But there’s also a time to stick around. Something all relationships of many years have in common is this: every one of them is made up of people who have had plenty of opportunities to bolt or quit, to move out or to move on, but they stuck around.  Maybe because they knew that the people they love are not always “lovable” or easy to be with, and that’s okay. They want a relationship that matters, one that is important and lasting, and that kind is nurtured by patience and understanding.  

Author John Gray sometimes tells about a young mother who asked her visiting brother to get her some pain pills. He forgot and, when her husband returned home, she was upset and in pain – more than a bit crazy. He experienced her anger as a personal assault and exploded in defense. They exchanged harsh words and he headed for the door.

His wife said, “Stop, don’t leave. This is when I need you the most! I’m in pain. I’ve had no sleep. Please listen. You are a fair-weather friend. If I’m sweet, you’re okay; but if I’m not, out you go!” And then tearfully, and more subdued, she said, “I’m in pain. I have nothing to give. Please hold me. Don’t speak…just hold me.” He held her and neither spoke – until she thanked him for being there.

I suspect there will be plenty of other times their relationship will be tested. And I also suspect that every time it goes through a rough patch and survives some sort of adversity, every time they decide that being together is important enough to stick it out and fix what’s wrong, then it will change. Maybe not much, but a little. And in time, little by little, that relationship, their “togetherness,” will become a thing of beauty; a pearl of great value.

And definitely worth sticking around for… Shirley has stayed with me through war, many years of school, about every illness one can imagine, when I was spending more time at work than home, and all the ups and downs for 55 years and more. We have enjoyed it all and loved each other through it all. Thanks for sticking with me all these years. It has been a “hoot and one-half.”

Grace and Peace

All Together Now

We are hearing this thought “We are in this together” a great deal this year. We are learning, perhaps the hard way, that we depend on each other for a lot of things, even daily life itself. I wear a mask everywhere I go and it is not political it is gospel… “Love your brother as yourself.” I do not want to be responsible for the ill health or death of another person. I have yet to eat in a restaurant… we have delivery. I have yet to get my hair cut because I am just not safe… with all that is wrong with me I could stub my toe and end up in the ICU on a ventilator. I would rather not temp fate.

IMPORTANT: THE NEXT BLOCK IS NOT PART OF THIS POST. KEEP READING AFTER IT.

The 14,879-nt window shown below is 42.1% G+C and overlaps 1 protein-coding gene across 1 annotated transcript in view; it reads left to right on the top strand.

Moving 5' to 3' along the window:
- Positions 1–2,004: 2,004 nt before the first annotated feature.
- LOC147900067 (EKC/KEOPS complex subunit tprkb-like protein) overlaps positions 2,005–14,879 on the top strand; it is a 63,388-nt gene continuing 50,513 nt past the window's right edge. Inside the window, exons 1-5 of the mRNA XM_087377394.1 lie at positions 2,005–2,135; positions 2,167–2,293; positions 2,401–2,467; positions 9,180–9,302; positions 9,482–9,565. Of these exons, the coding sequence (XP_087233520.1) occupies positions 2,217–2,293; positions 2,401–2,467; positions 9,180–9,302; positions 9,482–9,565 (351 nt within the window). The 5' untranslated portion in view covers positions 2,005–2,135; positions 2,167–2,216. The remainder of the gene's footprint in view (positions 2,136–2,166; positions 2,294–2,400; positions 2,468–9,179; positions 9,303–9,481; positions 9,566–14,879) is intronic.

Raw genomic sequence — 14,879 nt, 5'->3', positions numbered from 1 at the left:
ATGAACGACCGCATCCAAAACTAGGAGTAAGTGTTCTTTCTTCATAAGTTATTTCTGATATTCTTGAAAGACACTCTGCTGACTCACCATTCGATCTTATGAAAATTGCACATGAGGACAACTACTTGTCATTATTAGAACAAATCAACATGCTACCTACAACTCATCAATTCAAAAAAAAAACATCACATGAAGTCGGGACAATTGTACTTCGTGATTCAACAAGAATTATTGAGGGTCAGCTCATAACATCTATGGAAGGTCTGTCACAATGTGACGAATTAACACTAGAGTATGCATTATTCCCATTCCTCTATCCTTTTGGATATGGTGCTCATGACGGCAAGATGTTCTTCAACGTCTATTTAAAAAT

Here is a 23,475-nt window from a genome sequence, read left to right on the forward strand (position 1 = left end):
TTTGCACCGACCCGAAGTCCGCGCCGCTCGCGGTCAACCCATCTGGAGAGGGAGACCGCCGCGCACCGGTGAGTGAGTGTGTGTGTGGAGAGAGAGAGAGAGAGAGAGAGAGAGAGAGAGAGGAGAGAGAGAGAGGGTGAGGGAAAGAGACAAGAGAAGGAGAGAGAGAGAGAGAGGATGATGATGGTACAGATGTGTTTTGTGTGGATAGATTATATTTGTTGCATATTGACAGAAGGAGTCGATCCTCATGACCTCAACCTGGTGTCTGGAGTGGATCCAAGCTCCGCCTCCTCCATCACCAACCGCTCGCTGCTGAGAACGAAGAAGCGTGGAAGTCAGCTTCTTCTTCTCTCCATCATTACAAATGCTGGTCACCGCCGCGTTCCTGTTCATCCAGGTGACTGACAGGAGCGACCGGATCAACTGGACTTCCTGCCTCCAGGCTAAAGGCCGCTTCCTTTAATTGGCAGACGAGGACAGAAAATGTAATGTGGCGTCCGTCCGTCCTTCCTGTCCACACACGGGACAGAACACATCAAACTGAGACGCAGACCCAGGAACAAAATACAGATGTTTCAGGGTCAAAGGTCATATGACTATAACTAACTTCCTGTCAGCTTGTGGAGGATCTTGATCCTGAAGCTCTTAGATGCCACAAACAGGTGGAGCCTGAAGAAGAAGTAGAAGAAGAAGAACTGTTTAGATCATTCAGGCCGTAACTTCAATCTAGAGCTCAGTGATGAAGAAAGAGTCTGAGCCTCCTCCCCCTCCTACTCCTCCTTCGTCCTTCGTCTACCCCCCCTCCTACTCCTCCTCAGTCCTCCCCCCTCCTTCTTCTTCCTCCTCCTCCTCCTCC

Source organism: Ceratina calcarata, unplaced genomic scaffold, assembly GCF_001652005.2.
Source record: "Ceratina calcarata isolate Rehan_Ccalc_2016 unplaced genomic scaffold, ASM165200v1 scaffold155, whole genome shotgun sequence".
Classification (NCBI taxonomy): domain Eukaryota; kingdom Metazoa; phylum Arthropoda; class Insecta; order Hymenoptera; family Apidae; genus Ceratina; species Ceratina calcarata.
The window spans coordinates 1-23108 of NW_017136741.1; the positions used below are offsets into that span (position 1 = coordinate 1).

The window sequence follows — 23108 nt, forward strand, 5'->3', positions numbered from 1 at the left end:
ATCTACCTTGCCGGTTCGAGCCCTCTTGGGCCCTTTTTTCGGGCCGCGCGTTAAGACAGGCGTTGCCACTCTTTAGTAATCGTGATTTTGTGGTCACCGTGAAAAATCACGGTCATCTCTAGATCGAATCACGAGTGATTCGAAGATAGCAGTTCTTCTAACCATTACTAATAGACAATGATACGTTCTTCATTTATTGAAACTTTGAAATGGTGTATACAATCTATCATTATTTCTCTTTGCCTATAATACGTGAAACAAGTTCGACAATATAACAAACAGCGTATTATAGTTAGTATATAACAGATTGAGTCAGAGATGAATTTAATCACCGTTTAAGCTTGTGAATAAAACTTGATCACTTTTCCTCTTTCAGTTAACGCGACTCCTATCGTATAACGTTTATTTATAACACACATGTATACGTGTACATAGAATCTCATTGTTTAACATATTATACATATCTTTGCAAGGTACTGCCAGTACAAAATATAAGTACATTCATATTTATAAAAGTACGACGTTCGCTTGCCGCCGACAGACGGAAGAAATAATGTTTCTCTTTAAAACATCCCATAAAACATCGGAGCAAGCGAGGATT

It seems to me that we all need to do our part to become part of the solution rather than part of the problem. I agree that there are many reasons why our Covid-19 positives, hospitalizations and deaths are greater than any other country in the world… we think we are entitled to individual rights which trumps everything else. As we read the Constitution and the Bill of Rights we find that there are limits to those individual rights we so proudly claim: We have those rights as long as they are for the common good. I have included limitations to the 1st Amendment by The Conservation.

  • All constitutional rights are subject to the government’s authority to protect the health, safety and welfare of the community. This authority is called the “police power.” The Supreme Court has long held that protecting public health is sufficient reason to institute measures that might otherwise violate the First Amendment or other provisions in the Bill of Rights. In 1944, in the case of Prince v. Massachusetts, for example, the Supreme Court upheld a law that prohibited parents from using their children to distribute religious pamphlets on public streets.

    The right to liberty
  • Some anti-maskers object that masks violate the right to liberty. The right to liberty, including the right to make choices about one’s health and body, is essentially a constitutional principle of individual autonomy, neatly summarized as “My body, my choice.”
  • The 1905 case of Jacobsen v. Massachusetts shows why mask mandates don’t violate any constitutional right to privacy or health or bodily integrity. In that case, the Supreme Court upheld a smallpox vaccination requirement in Cambridge, Massachusetts.
  • The court said that the vaccination requirement did not violate Jacobsen’s right to liberty or “the inherent right of every freeman to care for his own body and health in such way as to him seems best.”
  • As the court wrote, “There are manifold restraints to which every person is necessarily subject for the common good. On any other basis, organized society could not exist with safety to its members.” In a 1995 New York case, a state court held that an individual with active tuberculosis could be forcibly detained in a hospital for appropriate medical treatment.
  • Even if you assume that mask mandates infringe upon what the Supreme Court calls “fundamental rights,” or rights that the court has called the “very essence of a scheme of ordered liberty,” it has consistently ruled states can act if the restrictions advance a compelling state interest and do so in the least restrictive manner.